The official fantasy football season has come to an end, but the NFL playoffs offer us all a chance to write an epilogue.

There are many ways to play playoff fantasy football. This article will review some of the most popular ways as well as offer tips for the best strategies to help you enjoy the extended fantasy sweat (and hopefully win, too).

There’s not much more to it than that. Let’s take a look at how to play playoff fantasy football.

 


Popular ways to play playoff fantasy football

There are several game modes to choose from. The most popular that have emerged over the years include:

  • Pick one - and only one - player from every team. Most points scored from Wild Card weekend through the Super Bowl wins. This is what the super popular FFPC Playoff Challenge does, as well as the NFFC.
  • Best ball. This became extremely popular on Underdog for the 2022 playoffs. (Check out a strategy article here.)

How to play the NFFC or FFPC Playoff Challenge format (one player from each team)

FTN offers a few strategy guides to win in this type of format. This is an extremely fun and competitive format because you end up with a completely stacked roster. Your team could have Cooper Kupp, Davante Adams, Tom Brady, Derrick Henry, Tyreek Hill and a ton of other fantasy studs. 

But at the same time, if you pick Tom Brady, it means no Mike Evans on your team. Choosing Hill means no Patrick Mahomes. You really have to weigh the opportunity cost of every selection. Here are the key things to consider:

  • You can (sort of) correlate your plays. There are far too many different multiverses of how the full playoffs can play out, but you can at least correlate for the Wild Card weekend and some of the divisional possibilities. For example, you probably don’t want Devin Singletary and Damien Harris on the same team (opposing RBs).
  • Some players are going to be very highly owned. Cooper Kupp and Davante Adams may end up on over 80% of rosters. There are serious contrarian leverage plays in this format if you like to go against the grain.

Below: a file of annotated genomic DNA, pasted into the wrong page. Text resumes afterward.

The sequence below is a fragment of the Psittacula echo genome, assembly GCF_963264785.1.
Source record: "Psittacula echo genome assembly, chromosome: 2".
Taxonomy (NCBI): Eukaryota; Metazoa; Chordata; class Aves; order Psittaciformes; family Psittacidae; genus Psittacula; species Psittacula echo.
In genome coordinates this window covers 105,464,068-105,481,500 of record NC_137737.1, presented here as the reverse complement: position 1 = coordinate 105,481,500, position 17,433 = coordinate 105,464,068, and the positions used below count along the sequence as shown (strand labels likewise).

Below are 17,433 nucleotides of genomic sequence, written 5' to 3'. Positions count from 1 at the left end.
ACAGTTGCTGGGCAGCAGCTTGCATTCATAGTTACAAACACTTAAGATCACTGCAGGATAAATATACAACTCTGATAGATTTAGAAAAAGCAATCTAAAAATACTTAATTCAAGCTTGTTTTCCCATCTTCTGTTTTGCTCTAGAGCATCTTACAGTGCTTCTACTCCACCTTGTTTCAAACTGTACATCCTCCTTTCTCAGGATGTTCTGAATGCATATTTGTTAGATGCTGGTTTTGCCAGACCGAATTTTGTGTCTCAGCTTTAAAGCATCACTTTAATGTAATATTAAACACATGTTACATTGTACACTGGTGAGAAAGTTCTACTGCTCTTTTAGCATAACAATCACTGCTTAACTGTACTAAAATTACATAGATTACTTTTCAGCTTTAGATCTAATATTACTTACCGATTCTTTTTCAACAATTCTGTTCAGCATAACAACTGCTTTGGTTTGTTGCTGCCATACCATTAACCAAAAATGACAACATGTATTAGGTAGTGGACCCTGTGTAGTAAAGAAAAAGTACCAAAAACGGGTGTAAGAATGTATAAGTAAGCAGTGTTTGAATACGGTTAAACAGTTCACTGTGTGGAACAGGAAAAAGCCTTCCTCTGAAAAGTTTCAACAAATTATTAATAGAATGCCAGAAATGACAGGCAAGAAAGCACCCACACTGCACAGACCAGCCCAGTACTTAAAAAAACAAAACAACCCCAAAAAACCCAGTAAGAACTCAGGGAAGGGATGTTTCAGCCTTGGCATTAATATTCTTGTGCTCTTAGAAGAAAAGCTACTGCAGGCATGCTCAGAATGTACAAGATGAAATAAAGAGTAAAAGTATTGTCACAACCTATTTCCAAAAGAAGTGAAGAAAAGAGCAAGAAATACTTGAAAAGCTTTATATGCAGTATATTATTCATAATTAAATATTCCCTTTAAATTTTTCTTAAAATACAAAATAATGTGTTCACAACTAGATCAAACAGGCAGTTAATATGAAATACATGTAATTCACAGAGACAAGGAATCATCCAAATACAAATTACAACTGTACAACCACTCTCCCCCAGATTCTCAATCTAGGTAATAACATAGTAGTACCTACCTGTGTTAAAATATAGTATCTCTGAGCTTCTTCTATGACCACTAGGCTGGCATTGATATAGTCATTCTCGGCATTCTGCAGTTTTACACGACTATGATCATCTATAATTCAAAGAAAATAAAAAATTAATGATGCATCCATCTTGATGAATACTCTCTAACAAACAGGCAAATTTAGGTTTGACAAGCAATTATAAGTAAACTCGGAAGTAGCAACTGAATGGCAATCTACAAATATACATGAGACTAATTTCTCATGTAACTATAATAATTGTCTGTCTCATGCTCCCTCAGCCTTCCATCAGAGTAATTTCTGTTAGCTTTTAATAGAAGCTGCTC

• You usually have to pick 2 teams to fully fade. Most tournaments let you pick 12 players, but there’s 14 teams in the playoffs. That means you have to say bye-bye to all players on two teams. Most people will just pick the lowest-seeded teams to full fade (Eagles, Steelers) operating under the assumption they will only play one game. But as many as six different teams could end up being one-and-done in the playoffs. There’s a leverage opportunity here as well.
  • You also have to pick a DST and a Kicker. Love Tampa’s defense? It means you don’t get any of their offensive players. Most players will “soft fade” the DST and K positions, which means choosing a team you think probably goes belly up after just one game.

Read full strategy breakdowns for this type of format here and here.

How to play fantasy football playoff Best Ball

FTN’s Matt Jones has the ultimate breakdown for this game mode here. But here are some quick hits on things to keep in mind when playing playoff Best Ball:

  • Your best bet is to choose a narrative of which two teams will meet up in the Super Bowl, and then pick only players from those two teams.
  • For example, if you think the Super Bowl will be Chiefs vs. Buccaneers, you should try to only draft Chiefs and Buccaneers players.
  • However, this is extremely hard to do in a snake draft with six other players. All of the good Chiefs and Buccaneers players will get scooped up, making landing your stacks (such as Mahomes-Kelce-Hill) extremely hard, if not impossible.
  • A way around this - while keeping the strategy the same - is to choose a potential Super Bowl featuring non-favorite teams. For example, Bengals-Rams. It’s easier to complete stacks with these types of teams because the individual players aren’t as popular.
 


Stacking is the end-all, be-all. Even if you stack what you think are crappy teams with low Super Bowl odds, you give yourself a better chance of winning it all rather than just drafting “best player available.” The playoffs are a zero-sum game with no second chance for the losers. It doesn’t matter if your team looks awesome before the playoffs start if you only end up with one player in the Super Bowl. You won’t win.